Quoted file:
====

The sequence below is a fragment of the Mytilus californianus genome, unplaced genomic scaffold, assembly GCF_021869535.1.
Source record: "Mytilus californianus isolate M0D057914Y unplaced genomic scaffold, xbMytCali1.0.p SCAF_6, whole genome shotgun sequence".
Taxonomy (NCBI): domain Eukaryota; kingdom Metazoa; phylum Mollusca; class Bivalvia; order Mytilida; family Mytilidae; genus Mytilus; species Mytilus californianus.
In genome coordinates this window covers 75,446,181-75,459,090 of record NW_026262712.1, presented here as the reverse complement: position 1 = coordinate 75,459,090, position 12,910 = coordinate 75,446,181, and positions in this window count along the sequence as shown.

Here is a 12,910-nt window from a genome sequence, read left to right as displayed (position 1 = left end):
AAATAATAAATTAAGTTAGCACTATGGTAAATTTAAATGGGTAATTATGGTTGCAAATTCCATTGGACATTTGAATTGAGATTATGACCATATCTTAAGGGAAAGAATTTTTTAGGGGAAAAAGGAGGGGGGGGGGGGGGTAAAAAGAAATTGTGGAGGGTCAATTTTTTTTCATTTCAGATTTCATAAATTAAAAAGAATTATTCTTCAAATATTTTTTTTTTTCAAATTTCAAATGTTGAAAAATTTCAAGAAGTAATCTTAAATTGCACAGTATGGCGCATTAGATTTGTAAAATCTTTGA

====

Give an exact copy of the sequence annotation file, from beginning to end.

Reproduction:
The sequence below is a fragment of the Mytilus californianus genome, unplaced genomic scaffold, assembly GCF_021869535.1.
Source record: "Mytilus californianus isolate M0D057914Y unplaced genomic scaffold, xbMytCali1.0.p SCAF_6, whole genome shotgun sequence".
Taxonomy (NCBI): domain Eukaryota; kingdom Metazoa; phylum Mollusca; class Bivalvia; order Mytilida; family Mytilidae; genus Mytilus; species Mytilus californianus.
In genome coordinates this window covers 75,446,181-75,459,090 of record NW_026262712.1, presented here as the reverse complement: position 1 = coordinate 75,459,090, position 12,910 = coordinate 75,446,181, and positions in this window count along the sequence as shown.

Here is a 12,910-nt window from a genome sequence, read left to right as displayed (position 1 = left end):
AAATAATAAATTAAGTTAGCACTATGGTAAATTTAAATGGGTAATTATGGTTGCAAATTCCATTGGACATTTGAATTGAGATTATGACCATATCTTAAGGGAAAGAATTTTTTAGGGGAAAAAGGAGGGGGGGGGGGGGGTAAAAAGAAATTGTGGAGGGTCAATTTTTTTTCATTTCAGATTTCATAAATTAAAAAGAATTATTCTTCAAATATTTTTTTTTTTCAAATTTCAAATGTTGAAAAATTTCAAGAAGTAATCTTAAATTGCACAGTATGGCGCATTAGATTTGTAAAATCTTTGA